Dynamic MRI Analysis - Algorithm

The algorithms used for analysis of dynamic MRI data are detailed here. The following algorithms are covered:

Automatic AIF Finder

The automatic AIF finder uses a two-stage process to find those pixels in the input image(s) that have characteristics that are most like an arterial input function.

Stage 1
This makes a rapid sweep of all the pixels in the image to identify those that have the largest signal intensity change. The dynamic range in signal intensity over the whole time course is assessed.
The pixels are ranked in order of largest change, and those pixels that show the largest change are retained after this first sweep. The number of pixels retained is user-configurable via the setting of the "No. of candidate pixels" in the dialog.
Stage 2
For each candidate pixel location, the signal intensity pre-contrast is averaged, to find the baseline pre-contrast signal intensity. The pulse sequence parameters and the relaxivity are then used to convert signal intensities post-contrast to [Gd] values post-contrast. A gamma-variate function is fitted to the post-contrast [Gd] time course of each of the candidate pixels is examined. The characteristics of the fitted gamma-variate function are evaluated to give a score to each of the candidate pixels. The score is:

peak intensity * initial slope / tPeak

Thus, the scoring system favours pixels where there is a large change in signal intensity, with a rapid change immediately after the bolus injection, and with an early peak in intensity. The top-scoring pixels are retained as those pixels that are used for the arterial input function. The number of pixels retained after this second stage is user-configurable via the setting of the "No. of pixels" in the dialog.

After identification, as above, the [Gd]/time course of each of these AIF pixels is averaged to form the final AIF.

Brain Perfusion

Deconvolution of the arterial input function from the tissue response function follows the method in Ostergaard L. et al. "High Resolution Measurement of Cerebral Blood Flow Using Intravascular Tracer Bolus Passages, I: Mathematical Approach and Statistical Analysis". Magn. Reson. Med. 36:715-728 (1996). The method is summarised below, and is repeated for every spatial pixel location in the image. First, the AIF matrix, A, is formed following Eq. [14] of Ostergaard 1996. Singular value decomposition is then used to construct A-1 as V.W.UT. The diagonal elements of W below a user-set threshold percentage (the SVD threshold) of the maximum value are set to zero.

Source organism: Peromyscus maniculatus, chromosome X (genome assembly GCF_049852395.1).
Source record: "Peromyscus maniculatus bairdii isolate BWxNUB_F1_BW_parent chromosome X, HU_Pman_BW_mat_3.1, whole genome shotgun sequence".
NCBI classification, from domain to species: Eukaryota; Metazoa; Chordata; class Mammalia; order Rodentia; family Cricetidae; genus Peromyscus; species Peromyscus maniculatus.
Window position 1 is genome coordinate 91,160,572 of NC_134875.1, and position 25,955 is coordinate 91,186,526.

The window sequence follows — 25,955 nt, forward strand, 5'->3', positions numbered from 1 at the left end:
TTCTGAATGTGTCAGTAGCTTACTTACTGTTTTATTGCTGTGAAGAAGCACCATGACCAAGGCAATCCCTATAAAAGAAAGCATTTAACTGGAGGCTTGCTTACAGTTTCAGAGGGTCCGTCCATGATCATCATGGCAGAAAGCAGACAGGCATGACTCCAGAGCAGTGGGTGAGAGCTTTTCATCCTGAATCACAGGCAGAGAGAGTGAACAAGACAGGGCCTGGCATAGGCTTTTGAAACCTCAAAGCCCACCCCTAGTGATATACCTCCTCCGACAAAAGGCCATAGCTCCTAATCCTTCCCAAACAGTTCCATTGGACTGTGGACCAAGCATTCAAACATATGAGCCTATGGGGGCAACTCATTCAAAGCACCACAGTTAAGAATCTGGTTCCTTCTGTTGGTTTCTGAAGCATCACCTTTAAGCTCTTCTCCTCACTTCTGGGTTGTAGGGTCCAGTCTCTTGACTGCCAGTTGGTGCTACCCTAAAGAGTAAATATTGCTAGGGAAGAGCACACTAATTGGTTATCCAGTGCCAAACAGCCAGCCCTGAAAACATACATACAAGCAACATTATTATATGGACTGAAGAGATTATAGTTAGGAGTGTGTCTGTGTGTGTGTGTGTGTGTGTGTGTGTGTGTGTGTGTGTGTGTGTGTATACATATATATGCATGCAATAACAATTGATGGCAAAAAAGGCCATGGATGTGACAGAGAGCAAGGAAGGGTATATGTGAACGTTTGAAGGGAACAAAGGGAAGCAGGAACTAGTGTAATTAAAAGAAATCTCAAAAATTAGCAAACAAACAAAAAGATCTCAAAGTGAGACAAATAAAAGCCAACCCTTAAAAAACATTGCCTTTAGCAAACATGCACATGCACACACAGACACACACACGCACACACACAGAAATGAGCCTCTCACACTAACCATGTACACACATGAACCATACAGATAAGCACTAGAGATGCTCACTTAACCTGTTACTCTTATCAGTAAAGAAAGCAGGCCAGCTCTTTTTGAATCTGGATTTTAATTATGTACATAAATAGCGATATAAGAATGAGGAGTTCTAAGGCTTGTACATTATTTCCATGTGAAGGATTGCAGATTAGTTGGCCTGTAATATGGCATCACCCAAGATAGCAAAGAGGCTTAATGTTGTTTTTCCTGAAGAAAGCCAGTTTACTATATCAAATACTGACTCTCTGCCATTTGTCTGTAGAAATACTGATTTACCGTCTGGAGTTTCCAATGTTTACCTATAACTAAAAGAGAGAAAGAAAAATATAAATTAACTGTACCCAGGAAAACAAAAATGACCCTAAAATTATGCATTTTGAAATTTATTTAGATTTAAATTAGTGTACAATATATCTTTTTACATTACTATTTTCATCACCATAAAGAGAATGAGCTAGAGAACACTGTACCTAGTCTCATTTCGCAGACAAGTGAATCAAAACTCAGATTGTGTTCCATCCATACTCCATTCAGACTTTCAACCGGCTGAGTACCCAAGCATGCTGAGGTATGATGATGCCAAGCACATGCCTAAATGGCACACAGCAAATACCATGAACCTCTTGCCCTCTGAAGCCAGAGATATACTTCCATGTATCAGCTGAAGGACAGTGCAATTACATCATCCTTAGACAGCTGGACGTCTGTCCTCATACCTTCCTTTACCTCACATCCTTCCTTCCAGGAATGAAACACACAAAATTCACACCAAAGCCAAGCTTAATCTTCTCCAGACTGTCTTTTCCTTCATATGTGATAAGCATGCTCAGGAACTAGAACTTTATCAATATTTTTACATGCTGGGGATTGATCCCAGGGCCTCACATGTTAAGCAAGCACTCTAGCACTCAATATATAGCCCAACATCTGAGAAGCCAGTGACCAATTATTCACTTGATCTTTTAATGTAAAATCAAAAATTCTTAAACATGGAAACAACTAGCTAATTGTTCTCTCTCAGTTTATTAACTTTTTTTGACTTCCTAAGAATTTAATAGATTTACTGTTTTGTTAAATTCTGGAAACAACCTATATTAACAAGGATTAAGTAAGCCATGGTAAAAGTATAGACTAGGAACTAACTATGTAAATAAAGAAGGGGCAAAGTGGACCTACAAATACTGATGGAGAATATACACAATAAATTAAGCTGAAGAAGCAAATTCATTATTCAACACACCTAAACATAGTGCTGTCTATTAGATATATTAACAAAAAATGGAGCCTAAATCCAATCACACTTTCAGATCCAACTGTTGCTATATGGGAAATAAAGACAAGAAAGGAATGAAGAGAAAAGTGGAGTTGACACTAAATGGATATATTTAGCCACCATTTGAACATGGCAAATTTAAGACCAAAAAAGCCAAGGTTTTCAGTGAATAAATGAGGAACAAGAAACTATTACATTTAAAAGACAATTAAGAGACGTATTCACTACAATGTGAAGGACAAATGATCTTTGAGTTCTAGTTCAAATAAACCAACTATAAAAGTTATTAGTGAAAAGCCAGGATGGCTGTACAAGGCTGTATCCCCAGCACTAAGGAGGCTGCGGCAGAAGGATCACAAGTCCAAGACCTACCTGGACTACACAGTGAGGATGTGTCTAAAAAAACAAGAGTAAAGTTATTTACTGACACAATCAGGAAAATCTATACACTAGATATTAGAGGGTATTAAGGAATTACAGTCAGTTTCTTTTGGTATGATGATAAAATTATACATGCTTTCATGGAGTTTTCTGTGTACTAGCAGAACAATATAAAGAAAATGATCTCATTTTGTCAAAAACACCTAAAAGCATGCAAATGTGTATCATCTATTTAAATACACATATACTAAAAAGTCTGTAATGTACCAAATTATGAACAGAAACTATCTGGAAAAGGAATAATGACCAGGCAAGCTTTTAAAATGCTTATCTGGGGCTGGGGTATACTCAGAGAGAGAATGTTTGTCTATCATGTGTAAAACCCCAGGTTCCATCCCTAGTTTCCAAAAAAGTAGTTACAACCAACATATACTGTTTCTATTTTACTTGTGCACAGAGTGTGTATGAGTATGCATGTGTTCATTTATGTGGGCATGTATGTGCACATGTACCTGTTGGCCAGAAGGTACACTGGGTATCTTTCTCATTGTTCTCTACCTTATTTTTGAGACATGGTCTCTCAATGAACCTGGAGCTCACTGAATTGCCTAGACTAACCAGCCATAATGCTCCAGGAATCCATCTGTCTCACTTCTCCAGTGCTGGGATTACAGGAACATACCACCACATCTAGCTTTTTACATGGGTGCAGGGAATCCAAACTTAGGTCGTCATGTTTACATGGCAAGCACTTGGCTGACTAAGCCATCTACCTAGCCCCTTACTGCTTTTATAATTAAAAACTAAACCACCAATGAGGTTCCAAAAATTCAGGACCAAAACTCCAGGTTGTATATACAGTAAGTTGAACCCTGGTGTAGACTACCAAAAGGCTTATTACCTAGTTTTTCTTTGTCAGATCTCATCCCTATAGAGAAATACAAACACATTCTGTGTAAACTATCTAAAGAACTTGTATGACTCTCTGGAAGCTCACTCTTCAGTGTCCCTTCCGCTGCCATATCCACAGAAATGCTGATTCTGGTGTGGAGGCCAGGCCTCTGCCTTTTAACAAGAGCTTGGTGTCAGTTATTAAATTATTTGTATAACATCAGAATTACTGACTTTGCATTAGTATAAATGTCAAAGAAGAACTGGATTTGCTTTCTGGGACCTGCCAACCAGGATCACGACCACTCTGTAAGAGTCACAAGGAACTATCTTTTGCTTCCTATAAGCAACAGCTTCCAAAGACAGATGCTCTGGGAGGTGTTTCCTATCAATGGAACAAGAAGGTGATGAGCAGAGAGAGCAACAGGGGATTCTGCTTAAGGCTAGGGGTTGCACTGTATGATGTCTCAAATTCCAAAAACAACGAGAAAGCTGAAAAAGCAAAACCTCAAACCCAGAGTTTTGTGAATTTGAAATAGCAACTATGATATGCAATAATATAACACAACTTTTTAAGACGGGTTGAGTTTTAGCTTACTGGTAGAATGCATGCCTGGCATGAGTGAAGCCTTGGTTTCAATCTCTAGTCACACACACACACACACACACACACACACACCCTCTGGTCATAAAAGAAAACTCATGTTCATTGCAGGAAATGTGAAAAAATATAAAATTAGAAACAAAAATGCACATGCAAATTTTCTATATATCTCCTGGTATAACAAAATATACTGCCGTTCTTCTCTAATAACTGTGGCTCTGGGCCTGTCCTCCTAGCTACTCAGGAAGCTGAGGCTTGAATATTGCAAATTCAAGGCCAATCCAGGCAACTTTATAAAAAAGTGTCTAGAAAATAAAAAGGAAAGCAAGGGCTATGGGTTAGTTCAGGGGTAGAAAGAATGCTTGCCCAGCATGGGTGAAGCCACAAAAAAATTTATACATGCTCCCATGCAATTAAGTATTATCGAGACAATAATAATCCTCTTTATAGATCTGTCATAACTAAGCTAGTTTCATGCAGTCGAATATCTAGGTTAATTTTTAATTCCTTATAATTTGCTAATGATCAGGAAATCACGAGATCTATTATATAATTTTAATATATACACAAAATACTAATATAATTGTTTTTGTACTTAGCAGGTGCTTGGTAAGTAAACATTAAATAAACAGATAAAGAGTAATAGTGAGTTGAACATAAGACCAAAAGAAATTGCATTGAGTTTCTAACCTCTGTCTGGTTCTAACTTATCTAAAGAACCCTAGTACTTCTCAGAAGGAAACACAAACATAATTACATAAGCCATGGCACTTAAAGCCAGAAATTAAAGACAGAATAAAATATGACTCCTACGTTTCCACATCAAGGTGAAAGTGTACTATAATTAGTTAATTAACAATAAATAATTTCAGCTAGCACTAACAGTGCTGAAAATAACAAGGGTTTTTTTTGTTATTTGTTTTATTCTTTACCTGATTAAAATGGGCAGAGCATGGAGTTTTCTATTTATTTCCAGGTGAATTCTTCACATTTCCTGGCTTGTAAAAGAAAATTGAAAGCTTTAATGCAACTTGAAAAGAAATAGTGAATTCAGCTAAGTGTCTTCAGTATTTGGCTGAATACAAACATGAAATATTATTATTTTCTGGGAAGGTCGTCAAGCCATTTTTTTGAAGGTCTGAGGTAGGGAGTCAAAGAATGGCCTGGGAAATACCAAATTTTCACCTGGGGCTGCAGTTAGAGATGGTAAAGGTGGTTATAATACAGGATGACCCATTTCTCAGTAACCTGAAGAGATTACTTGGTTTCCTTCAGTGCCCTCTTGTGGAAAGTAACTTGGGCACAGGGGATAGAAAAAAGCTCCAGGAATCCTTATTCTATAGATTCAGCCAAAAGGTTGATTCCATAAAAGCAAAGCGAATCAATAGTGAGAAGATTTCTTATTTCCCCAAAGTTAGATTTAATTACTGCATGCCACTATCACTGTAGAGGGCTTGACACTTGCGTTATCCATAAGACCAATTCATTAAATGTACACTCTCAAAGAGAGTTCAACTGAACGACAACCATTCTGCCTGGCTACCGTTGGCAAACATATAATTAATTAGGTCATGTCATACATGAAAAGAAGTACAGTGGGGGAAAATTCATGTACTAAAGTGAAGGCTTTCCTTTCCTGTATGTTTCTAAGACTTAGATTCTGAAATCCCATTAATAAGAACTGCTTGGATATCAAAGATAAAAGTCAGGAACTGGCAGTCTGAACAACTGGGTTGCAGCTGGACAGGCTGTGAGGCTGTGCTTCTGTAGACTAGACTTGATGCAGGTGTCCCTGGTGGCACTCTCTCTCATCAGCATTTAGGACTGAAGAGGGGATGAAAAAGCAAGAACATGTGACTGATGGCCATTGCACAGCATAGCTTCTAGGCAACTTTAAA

Calculation of dynamic contrast-enhanced parameters follows the general approach described in Tofts PS et al. "Estimating Kinetic Parameters from Dynamic Contrast-Enhanced T1-weighted MRI of a Diffusible Tracer: Standardized Quantities and Symbols" JMRI 10: 223-232 (1999). Refinements to the algorithms are taken from M.A. Horsfield and B. Morgan "Algorithms for Calculation of Kinetic Parameters from T1-Weighted Dynamic Contrast-Enhanced MRI". JMRI 20: 723-729 (2004).

All signal intensities are converted to [Gd] values by averaging pre-contrast R1, and assuming that:

R1 = R1pre + ρ.[Gd]

where ρ is the user-specified relaxivity that may be different in the blood and the tissue; and R1pre is the average pre-contrast R1.

In the standard Tofts model, the tissue [Gd], Ct(t) is related to the plasma [Gd], Cp(t) by:

Ct(t) = Ktrans0t Cp(τ) exp(-Ktrans(t-τ) / ve) dτ

where ve is the extra-vascular extra-cellular space volume fraction. This model neglects any contribution to the signal intensity of the blood vessels inside the tissue of interest.

An alternative model ("Tofts with vp term") takes account of the contribution that the plasma volume makes to the signal intensity in the tissue. Cp(t) by:

Ct(t) = Ktrans0t Cp(τ) exp(-Ktrans(t-τ) / ve) dτ + Cp(t)vp

where vp is the plasma volume fraction.

The iterative Levenburg-Marquardt method is used to perform the deconvolution, solving these expressions for Ktrans, ve and (optionally) vp. The solution that minimises the summed squared difference between the measured tissue concentration/time curve and the modelled tissue concentration/time according to the above expressions, is obtained by iteratively making adjustments to the variable parameters.

The two-compartment exchange mode (2CXM) is that described by Sourbron. A bi-exponential residue function is deconvolved from the tissue response. From the parameters of the bi-exponential form, the parameters Fp (flow), PS (permeability-surface area product), ve and vp can be calculated.

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